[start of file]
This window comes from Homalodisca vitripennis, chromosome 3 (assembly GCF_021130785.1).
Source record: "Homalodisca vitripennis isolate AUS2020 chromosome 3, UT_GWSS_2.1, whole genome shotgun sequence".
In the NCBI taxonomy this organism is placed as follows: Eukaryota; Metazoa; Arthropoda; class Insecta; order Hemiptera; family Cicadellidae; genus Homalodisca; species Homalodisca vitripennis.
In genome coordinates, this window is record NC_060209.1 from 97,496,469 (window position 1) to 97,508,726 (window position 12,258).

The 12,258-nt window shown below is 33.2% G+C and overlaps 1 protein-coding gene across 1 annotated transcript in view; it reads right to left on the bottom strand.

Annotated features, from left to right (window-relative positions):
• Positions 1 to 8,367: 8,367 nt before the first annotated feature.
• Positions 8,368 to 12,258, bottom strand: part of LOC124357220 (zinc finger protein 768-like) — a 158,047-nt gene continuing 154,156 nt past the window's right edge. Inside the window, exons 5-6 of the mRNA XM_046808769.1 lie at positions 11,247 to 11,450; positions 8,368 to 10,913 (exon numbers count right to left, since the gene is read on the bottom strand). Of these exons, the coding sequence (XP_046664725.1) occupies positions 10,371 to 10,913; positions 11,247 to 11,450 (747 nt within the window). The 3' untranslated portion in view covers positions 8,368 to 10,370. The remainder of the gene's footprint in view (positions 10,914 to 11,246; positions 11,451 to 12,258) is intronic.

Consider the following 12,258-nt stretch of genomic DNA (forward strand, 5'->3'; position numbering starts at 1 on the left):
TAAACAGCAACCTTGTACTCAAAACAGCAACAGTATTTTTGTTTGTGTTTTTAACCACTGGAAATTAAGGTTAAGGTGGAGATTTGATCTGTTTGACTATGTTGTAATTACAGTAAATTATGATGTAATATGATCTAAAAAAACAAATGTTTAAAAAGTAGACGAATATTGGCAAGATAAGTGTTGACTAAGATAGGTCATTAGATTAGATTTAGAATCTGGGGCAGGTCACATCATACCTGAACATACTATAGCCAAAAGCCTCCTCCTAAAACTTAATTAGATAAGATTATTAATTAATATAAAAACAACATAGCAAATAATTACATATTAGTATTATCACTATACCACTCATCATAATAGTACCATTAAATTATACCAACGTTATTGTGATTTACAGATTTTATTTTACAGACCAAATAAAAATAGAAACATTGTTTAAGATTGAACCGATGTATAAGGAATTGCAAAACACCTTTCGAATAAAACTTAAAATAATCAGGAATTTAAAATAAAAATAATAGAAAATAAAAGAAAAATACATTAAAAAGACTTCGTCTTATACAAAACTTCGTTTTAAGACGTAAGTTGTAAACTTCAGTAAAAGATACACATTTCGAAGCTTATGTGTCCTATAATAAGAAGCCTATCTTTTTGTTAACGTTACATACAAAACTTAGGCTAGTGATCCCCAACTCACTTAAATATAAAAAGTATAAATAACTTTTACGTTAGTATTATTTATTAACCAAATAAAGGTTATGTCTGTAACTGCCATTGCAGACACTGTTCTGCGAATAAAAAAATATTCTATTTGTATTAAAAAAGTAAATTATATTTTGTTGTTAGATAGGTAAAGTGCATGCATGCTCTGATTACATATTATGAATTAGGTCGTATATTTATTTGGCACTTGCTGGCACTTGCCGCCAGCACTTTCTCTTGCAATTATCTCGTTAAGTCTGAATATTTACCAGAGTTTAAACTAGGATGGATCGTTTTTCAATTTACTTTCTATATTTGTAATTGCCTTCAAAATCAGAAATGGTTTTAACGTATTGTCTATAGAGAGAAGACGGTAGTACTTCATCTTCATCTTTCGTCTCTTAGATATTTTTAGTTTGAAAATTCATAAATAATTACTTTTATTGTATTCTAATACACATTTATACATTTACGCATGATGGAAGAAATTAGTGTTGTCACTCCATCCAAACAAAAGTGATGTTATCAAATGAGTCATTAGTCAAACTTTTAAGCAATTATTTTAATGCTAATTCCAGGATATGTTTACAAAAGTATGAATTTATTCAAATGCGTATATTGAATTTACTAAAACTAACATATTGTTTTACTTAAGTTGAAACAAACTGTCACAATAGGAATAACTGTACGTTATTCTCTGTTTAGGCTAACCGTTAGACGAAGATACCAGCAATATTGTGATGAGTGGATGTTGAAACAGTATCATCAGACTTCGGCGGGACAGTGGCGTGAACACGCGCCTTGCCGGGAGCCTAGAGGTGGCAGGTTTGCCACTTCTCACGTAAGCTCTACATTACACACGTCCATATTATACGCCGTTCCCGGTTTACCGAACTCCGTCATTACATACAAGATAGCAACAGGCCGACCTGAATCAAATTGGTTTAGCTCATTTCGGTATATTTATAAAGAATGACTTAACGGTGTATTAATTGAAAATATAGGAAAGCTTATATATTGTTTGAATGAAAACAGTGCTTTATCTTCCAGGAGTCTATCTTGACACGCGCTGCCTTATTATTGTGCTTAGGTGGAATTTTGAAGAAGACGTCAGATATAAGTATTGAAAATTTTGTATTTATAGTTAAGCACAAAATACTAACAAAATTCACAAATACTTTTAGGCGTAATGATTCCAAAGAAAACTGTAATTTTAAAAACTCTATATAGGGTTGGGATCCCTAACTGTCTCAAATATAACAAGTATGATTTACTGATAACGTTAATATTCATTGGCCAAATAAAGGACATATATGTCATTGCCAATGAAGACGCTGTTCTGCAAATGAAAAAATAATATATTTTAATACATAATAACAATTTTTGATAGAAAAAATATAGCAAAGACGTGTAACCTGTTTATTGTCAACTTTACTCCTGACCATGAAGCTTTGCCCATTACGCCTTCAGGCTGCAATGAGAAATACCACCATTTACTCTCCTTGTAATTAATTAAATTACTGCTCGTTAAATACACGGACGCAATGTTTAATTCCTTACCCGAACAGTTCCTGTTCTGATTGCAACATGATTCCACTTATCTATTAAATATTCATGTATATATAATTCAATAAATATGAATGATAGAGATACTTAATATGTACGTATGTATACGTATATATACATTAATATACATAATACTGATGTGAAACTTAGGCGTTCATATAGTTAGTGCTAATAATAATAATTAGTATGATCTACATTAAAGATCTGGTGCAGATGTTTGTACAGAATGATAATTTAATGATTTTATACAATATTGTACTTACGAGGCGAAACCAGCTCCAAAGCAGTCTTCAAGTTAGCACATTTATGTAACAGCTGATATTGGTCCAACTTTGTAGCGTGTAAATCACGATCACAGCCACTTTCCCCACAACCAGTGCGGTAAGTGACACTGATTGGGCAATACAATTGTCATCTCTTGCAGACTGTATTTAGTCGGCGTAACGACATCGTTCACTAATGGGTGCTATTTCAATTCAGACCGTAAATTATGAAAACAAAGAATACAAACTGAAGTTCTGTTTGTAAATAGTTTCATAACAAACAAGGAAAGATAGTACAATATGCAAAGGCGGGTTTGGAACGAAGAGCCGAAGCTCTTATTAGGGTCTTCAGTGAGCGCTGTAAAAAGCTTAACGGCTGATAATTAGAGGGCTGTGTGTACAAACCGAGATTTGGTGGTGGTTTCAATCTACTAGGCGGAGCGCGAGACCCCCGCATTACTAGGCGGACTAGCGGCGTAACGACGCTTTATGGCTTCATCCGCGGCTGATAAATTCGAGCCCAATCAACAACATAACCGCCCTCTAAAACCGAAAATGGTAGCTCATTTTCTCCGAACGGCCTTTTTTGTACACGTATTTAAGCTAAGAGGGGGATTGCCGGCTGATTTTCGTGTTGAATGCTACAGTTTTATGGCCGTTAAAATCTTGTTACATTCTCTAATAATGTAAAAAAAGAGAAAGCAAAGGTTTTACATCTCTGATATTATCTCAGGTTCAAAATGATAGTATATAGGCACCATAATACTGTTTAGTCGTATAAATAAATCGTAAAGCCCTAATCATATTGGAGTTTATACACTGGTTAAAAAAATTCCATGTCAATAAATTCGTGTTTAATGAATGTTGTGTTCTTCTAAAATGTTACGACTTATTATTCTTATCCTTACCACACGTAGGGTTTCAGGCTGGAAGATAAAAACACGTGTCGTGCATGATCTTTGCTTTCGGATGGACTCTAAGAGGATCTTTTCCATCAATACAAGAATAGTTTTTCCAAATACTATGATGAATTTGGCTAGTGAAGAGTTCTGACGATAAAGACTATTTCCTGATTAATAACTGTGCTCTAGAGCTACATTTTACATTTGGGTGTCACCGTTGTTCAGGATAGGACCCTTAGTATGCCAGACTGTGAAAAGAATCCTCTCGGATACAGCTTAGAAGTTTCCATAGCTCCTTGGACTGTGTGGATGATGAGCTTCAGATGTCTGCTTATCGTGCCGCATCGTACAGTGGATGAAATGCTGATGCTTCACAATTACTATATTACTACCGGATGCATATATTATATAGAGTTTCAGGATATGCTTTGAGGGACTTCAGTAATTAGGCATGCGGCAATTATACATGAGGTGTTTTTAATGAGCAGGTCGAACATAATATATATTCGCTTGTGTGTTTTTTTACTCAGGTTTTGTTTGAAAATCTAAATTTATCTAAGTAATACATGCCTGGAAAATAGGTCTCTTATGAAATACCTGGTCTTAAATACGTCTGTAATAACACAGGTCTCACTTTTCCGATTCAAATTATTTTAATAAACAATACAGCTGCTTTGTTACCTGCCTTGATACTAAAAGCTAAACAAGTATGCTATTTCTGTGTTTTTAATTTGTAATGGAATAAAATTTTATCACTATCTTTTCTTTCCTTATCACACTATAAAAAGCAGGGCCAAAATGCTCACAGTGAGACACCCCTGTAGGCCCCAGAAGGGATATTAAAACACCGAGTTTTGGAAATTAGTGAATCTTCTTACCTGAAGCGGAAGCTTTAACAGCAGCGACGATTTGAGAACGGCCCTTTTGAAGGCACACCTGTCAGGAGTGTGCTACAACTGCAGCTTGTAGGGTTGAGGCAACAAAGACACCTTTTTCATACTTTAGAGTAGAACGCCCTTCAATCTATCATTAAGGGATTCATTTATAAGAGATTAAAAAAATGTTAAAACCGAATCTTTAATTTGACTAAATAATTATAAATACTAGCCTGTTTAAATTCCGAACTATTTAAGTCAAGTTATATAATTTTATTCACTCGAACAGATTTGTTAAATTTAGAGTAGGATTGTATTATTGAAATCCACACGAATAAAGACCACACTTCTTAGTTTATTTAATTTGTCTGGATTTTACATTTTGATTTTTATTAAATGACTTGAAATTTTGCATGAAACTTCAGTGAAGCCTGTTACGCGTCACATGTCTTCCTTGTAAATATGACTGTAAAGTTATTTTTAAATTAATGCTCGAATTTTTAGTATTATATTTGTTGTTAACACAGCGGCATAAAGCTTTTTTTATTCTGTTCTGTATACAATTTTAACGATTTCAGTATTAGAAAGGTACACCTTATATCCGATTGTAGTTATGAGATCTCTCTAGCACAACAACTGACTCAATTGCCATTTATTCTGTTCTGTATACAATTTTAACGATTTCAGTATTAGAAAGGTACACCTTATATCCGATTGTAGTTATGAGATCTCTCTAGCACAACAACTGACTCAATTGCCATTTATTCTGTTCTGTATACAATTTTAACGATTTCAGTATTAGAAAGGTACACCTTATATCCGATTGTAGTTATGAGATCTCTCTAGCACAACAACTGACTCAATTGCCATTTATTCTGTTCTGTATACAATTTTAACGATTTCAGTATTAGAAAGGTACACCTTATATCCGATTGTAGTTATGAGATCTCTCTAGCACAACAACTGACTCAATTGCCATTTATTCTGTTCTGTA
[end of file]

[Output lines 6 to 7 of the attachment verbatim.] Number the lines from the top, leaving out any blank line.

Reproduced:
Annotated features, from left to right (window-relative positions):
• Positions 1 to 8,367: 8,367 nt before the first annotated feature.